This complexity is something we’re seeking to reduce/remove for our NEMreview clients … indeed is a stimulus to prompt us to try to declutter/simplify NEMreview as noted here (i.e. beyond just IESS-related market changes).


Three different types of Facilities (i.e. collections of DUIDs)

As at April 2024, our understanding of how this rule change will be implemented is that there will effectively be several different types of units.  In this note we specifically highlight three types of facilities (though there are others):

Facility Type #1 = batteries

As part of this Rule Change, it is expected* that all batteries will migrate:

1)   from having two DUIDs to represent a unit (i.e. one DUID-G1 unit to represent injections to the grid and one DUID-L1 to represent withdrawals from the grid).
2)  to having just a single DUID-NEW, which

* though there’s some uncertainty about this (for instance, about when these transitions will occur) … so we will be watching what unfolds for all existing batteries in the NEM, and any that are registered after this change.

Indeed, from constraint equations we see at April 2024, we suspect the transition will be as follows:

A key point here is that trending battery discharges over time (including ‘before IESS’ and ‘after IESS’ dates) will require selecting two different DUIDs.

Facility Type #2 = other storage units, like pumped storage hydro

However as part of this Rule Change, it is expected* that pre-existing pumped storage hydro stations (and new ones like Kidston) will continue registering as two separate DUIDs (i.e. in the same way as battery units have … up until IESS).

Facility Type #3 = hybrid units

It is likely that it won’t be some time until after the ‘go live date’ (i.e. after 3rd June 2024) that we see the first hybrid units registered into the NEM.  The rules seem to prescribe several different options by which this might be effected.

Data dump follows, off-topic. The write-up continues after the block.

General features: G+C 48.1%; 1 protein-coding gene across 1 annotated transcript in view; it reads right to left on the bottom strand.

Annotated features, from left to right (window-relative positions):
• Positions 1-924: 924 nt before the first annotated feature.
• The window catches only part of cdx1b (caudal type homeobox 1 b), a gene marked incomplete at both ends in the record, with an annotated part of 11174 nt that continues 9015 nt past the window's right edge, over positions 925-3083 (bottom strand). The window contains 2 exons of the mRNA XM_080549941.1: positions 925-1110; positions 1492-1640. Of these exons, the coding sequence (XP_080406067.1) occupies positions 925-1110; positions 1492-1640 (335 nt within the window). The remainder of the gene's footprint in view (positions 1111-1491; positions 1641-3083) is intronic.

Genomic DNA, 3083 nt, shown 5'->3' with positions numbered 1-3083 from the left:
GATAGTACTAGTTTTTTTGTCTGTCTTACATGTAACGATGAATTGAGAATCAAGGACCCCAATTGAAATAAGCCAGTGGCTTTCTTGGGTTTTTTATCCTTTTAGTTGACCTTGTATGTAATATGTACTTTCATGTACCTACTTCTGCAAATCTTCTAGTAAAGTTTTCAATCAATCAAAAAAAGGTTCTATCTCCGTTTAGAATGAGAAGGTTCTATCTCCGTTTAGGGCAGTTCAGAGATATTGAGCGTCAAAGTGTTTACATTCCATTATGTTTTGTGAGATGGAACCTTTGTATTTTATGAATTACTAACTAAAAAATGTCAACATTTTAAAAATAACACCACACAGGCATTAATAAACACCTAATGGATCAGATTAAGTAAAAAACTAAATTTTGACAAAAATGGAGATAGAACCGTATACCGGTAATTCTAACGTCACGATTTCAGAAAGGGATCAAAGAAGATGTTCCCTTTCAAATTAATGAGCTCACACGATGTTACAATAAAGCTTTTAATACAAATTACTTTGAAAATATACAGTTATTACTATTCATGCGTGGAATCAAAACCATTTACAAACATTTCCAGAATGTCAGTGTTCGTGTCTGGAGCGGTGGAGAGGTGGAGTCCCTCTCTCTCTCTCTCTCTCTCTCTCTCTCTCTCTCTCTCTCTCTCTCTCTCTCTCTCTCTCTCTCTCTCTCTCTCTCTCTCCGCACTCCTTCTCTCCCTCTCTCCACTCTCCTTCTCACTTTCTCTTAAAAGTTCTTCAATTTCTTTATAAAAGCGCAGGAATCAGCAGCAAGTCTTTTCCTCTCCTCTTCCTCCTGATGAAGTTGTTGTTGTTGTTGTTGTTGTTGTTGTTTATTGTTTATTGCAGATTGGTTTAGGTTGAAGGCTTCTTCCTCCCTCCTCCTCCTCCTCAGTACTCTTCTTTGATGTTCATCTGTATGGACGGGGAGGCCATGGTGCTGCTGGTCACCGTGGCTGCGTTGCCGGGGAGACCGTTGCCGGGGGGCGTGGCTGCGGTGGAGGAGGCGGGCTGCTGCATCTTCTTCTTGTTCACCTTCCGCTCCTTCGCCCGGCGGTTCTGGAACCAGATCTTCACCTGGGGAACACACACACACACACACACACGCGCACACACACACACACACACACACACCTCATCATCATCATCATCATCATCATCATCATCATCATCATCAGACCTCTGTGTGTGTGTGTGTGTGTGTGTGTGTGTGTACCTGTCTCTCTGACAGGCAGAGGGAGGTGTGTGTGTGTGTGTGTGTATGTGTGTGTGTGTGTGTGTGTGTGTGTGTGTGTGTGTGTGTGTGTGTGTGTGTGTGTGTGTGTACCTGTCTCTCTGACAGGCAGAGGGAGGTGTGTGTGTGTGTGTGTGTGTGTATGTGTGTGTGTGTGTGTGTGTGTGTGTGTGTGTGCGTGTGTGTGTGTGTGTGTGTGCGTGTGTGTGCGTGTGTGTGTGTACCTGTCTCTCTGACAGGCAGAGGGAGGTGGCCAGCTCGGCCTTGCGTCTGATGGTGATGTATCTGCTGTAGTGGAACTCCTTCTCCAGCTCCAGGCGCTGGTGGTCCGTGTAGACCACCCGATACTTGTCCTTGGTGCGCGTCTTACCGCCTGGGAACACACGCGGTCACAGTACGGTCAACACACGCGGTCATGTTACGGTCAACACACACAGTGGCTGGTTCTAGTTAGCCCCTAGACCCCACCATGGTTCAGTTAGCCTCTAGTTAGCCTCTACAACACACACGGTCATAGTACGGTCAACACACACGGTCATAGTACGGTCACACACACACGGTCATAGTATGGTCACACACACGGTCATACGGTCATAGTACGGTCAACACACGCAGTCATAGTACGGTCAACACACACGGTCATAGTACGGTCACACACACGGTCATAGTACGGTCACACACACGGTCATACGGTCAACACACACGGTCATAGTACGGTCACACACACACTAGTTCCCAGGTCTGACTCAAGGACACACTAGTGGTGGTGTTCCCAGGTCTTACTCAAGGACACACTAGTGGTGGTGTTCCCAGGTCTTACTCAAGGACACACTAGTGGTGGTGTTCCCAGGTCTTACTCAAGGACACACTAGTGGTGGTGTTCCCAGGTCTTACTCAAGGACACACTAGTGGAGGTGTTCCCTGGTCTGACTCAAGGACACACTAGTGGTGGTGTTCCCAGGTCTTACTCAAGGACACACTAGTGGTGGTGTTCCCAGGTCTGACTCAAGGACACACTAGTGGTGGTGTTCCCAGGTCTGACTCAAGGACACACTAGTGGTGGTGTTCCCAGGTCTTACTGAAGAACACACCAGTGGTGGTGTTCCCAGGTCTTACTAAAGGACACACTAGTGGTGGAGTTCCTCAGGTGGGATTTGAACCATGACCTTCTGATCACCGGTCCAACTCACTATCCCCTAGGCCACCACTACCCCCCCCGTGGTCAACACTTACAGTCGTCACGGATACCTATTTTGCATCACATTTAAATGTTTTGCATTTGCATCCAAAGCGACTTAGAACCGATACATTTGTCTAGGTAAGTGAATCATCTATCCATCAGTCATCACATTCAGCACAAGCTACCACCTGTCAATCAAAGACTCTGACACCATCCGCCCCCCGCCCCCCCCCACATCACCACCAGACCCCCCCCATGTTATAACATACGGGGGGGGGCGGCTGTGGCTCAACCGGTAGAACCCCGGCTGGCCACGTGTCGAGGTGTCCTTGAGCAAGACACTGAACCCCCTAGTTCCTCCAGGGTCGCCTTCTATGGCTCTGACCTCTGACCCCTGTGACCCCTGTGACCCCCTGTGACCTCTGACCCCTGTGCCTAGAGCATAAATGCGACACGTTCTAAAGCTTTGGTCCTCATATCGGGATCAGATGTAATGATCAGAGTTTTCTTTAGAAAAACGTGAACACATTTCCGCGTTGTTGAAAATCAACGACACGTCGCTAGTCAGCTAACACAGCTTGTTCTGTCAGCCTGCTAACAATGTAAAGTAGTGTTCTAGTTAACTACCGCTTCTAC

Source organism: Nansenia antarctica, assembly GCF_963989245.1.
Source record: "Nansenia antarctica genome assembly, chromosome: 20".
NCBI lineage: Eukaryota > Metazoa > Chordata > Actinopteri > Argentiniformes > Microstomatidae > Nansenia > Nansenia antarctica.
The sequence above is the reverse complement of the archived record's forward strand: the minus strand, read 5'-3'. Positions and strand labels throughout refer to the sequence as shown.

… so suffice to say we will be watching these developments closely.


Number sign on Discharging/Charging becomes more confusing

Coupled with the above, the changes implemented by the AEMO will now mean that the number sign (i.e. when a data point is positive or negative in the EMMS) will mean different things depending on the data point one is looking at.

without the changes we’ve made in April 2024, this would mean that one unit’s Target might be positive if charging/consuming, whereas another unit’s Target would be negative if charging/consuming … with increasing complexity coming with respect to specific configuration of units.

So within NEMreview we’re attempting to make comparisons simpler, including longitudinally (e.g. if trending data back to times back before IESS went live) such that all data operates by a simple rule:

Positive numbers = represent injections onto the grid (i.e. discharge from a battery, generation from hydro, coal, gas, wind, solar, etc…).

… remembering Tripwire #3 (introduced with WDRM), this will continue to mean that dispatch of Negawatts will be seen as a positive number (i.e. a supply-side quantity, even if intangible).

Negative numbers = represent withdrawals from the grid (i.e. charging a battery, pumping uphill to a pumped storage reservoir, and consumption by other Scheduled Loads).